Researchers at Rice University have recently announced a new flexible battery based on nanoporous nickel fluoride. There are several characteristics of this battery that make it interesting, and potentially quite important.
First, the fact that it is flexible means that the range of applications for electrified stuff has just been significantly expanded. That flexibility, combined with its deep storage capacity, was a major achievement for chemist James Tour and his team. According to Tour, that combination was “not easy to do, because materials with such high capacity are usually brittle.” If the battery can conform to the shape of the device, that could allow devices to become smaller and therefore more lightweight. It could also be used in applications that move or flex, such as wearable electronics. Gizmag suggests that this could quickly find a home in smartwatches. How about a bike computer that wraps around the handlebar or devices that can be rolled up when not in use?
The second important characteristic of this battery is its performance. One big issue in the quest to find a perfect battery is the fact that, in most cases, batteries with deep storage properties cannot provide a burst of power when needed without significantly depleting their charge. That is why super-capacitors, or ultra-capacitors, as they’re sometimes called, are beginning to find their way into a number of dynamic applications such as electric vehicles. This battery, which is only about a hundredth of an inch thick, “combines the best qualities of a high-energy battery and a high-powered super-capacitor.”
According to the press release, “To create the battery/supercapacitor, the team deposited a nickel layer on a backing. They etched it to create 5-nanometer pores within the 900-nanometer-thick nickel fluoride layer, giving it high surface area for storage. Once they removed the backing, they sandwiched the electrodes around an electrolyte of potassium hydroxide in polyvinyl alcohol. Testing found no degradation of the pore structure even after 10,000 charge/recharge cycles. The researchers also found no significant degradation to the electrode-electrolyte interface. “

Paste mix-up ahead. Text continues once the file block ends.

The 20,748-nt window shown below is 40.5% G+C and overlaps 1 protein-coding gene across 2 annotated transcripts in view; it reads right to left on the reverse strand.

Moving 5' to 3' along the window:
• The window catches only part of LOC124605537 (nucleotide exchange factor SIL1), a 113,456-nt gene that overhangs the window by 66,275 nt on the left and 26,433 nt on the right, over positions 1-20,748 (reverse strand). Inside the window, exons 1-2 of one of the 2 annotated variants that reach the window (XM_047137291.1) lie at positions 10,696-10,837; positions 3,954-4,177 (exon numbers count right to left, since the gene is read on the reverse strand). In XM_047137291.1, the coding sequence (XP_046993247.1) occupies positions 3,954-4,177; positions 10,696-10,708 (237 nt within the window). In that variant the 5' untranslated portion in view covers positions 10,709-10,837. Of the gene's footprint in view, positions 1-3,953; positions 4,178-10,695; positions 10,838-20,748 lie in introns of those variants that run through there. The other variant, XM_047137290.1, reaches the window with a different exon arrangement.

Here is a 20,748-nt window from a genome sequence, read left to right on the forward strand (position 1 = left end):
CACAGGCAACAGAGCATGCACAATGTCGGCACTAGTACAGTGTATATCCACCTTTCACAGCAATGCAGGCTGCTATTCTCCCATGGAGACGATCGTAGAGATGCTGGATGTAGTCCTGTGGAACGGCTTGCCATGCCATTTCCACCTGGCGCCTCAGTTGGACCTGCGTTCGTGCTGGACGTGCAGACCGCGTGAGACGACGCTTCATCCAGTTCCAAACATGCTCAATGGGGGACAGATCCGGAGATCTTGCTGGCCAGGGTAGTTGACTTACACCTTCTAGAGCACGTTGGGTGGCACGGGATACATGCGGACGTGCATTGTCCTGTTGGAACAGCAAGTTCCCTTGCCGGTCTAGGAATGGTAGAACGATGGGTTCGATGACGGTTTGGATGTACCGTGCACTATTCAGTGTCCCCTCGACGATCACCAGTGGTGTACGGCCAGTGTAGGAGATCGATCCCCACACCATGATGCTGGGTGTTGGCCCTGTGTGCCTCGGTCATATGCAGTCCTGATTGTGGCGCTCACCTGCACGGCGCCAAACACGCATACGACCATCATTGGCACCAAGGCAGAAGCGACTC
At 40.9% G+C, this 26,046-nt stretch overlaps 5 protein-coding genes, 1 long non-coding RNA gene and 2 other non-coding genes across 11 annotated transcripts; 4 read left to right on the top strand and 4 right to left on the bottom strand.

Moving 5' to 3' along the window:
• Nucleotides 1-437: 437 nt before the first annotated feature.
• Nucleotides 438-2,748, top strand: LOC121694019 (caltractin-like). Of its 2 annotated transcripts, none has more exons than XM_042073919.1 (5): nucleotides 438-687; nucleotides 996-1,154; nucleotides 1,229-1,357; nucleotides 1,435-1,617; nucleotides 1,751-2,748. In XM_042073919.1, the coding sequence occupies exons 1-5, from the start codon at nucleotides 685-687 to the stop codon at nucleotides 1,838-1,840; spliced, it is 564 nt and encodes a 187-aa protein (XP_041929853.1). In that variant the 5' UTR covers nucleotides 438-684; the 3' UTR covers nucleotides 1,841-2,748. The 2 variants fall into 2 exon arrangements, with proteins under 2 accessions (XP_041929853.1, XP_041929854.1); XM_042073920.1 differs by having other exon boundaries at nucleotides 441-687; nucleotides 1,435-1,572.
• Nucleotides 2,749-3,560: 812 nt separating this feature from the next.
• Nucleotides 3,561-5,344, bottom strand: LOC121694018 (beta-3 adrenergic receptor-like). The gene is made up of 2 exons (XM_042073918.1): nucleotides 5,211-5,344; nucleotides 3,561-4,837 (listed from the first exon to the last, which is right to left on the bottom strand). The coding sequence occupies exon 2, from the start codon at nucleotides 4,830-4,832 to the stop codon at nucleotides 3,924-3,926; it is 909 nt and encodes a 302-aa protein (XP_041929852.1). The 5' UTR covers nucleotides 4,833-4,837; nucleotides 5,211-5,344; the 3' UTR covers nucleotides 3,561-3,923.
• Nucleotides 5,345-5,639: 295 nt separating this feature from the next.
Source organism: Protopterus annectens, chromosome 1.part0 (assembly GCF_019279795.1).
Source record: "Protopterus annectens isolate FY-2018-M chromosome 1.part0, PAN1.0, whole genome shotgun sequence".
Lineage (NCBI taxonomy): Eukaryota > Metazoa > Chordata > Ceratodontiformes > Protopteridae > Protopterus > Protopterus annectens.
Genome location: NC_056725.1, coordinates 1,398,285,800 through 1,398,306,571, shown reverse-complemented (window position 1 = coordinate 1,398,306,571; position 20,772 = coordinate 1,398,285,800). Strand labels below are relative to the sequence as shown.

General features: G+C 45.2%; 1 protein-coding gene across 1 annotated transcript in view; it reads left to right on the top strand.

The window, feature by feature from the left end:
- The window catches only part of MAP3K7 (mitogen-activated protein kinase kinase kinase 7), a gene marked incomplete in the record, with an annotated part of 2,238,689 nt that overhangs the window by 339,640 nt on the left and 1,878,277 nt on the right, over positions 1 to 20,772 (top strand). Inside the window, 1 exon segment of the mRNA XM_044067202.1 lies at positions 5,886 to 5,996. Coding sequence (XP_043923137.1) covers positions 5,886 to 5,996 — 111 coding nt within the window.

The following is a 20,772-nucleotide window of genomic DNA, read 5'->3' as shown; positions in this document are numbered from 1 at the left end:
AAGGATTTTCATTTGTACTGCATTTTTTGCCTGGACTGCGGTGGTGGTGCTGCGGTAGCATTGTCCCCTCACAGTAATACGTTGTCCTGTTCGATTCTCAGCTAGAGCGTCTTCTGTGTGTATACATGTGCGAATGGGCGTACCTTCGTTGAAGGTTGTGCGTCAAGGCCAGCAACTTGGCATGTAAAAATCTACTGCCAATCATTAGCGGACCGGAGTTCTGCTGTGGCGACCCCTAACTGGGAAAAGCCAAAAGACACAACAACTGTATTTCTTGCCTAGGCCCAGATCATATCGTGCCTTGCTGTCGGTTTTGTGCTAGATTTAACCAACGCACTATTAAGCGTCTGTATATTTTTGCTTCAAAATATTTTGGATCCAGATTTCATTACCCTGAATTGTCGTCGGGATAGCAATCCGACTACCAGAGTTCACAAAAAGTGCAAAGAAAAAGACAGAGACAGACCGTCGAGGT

Finally, the fact that this battery contains no lithium, is also important. Lithium-ion batteries have been the battery of choice for everything from cell phones to electric cars. Their performance has consistently beaten any other commercially available battery in these types of applications. But this performance has not come without a price. First of all, lithium has some safety concerns. According to Underwriters Laboratory, these concerns include both “the thermal stability of active materials within the battery at high temperatures and the occurrence of internal short circuits that may lead to thermal runaway.” In fact, an overheating lithium battery has been ruled as the leading cause of a fire that destroyed a Boeing 747 cargo jet in 2010 which led to a crash that killed the two pilots.
The other problem with lithium is the fact that it is not particularly abundant. Known reserves on land amount to 14 million tons, which might sound like a lot, but could be depleted quickly when electric cars become numerous. There is far more lithium present in sea water, but no commercially viable method for extracting it has yet been developed.
According to Tour, they are already talking with companies interested in commercializing this innovation.
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